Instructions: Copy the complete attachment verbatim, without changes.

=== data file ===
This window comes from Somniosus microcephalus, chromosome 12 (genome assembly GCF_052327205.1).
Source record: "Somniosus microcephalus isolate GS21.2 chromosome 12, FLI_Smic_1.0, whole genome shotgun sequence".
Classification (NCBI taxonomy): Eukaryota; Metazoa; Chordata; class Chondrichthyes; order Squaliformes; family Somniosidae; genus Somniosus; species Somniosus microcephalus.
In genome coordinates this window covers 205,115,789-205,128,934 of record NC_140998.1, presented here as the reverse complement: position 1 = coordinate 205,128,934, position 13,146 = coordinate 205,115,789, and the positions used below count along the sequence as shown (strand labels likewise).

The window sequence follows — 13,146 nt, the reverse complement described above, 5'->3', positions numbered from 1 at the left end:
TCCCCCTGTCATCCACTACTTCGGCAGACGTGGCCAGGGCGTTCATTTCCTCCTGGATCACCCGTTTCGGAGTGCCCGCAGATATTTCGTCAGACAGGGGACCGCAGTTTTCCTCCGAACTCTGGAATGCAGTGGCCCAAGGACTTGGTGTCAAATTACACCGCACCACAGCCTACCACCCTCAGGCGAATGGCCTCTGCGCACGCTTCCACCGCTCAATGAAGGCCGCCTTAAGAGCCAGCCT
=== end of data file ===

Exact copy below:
This window comes from Somniosus microcephalus, chromosome 12 (genome assembly GCF_052327205.1).
Source record: "Somniosus microcephalus isolate GS21.2 chromosome 12, FLI_Smic_1.0, whole genome shotgun sequence".
Classification (NCBI taxonomy): Eukaryota; Metazoa; Chordata; class Chondrichthyes; order Squaliformes; family Somniosidae; genus Somniosus; species Somniosus microcephalus.
In genome coordinates this window covers 205,115,789-205,128,934 of record NC_140998.1, presented here as the reverse complement: position 1 = coordinate 205,128,934, position 13,146 = coordinate 205,115,789, and the positions used below count along the sequence as shown (strand labels likewise).

The window sequence follows — 13,146 nt, the reverse complement described above, 5'->3', positions numbered from 1 at the left end:
TCCCCCTGTCATCCACTACTTCGGCAGACGTGGCCAGGGCGTTCATTTCCTCCTGGATCACCCGTTTCGGAGTGCCCGCAGATATTTCGTCAGACAGGGGACCGCAGTTTTCCTCCGAACTCTGGAATGCAGTGGCCCAAGGACTTGGTGTCAAATTACACCGCACCACAGCCTACCACCCTCAGGCGAATGGCCTCTGCGCACGCTTCCACCGCTCAATGAAGGCCGCCTTAAGAGCCAGCCT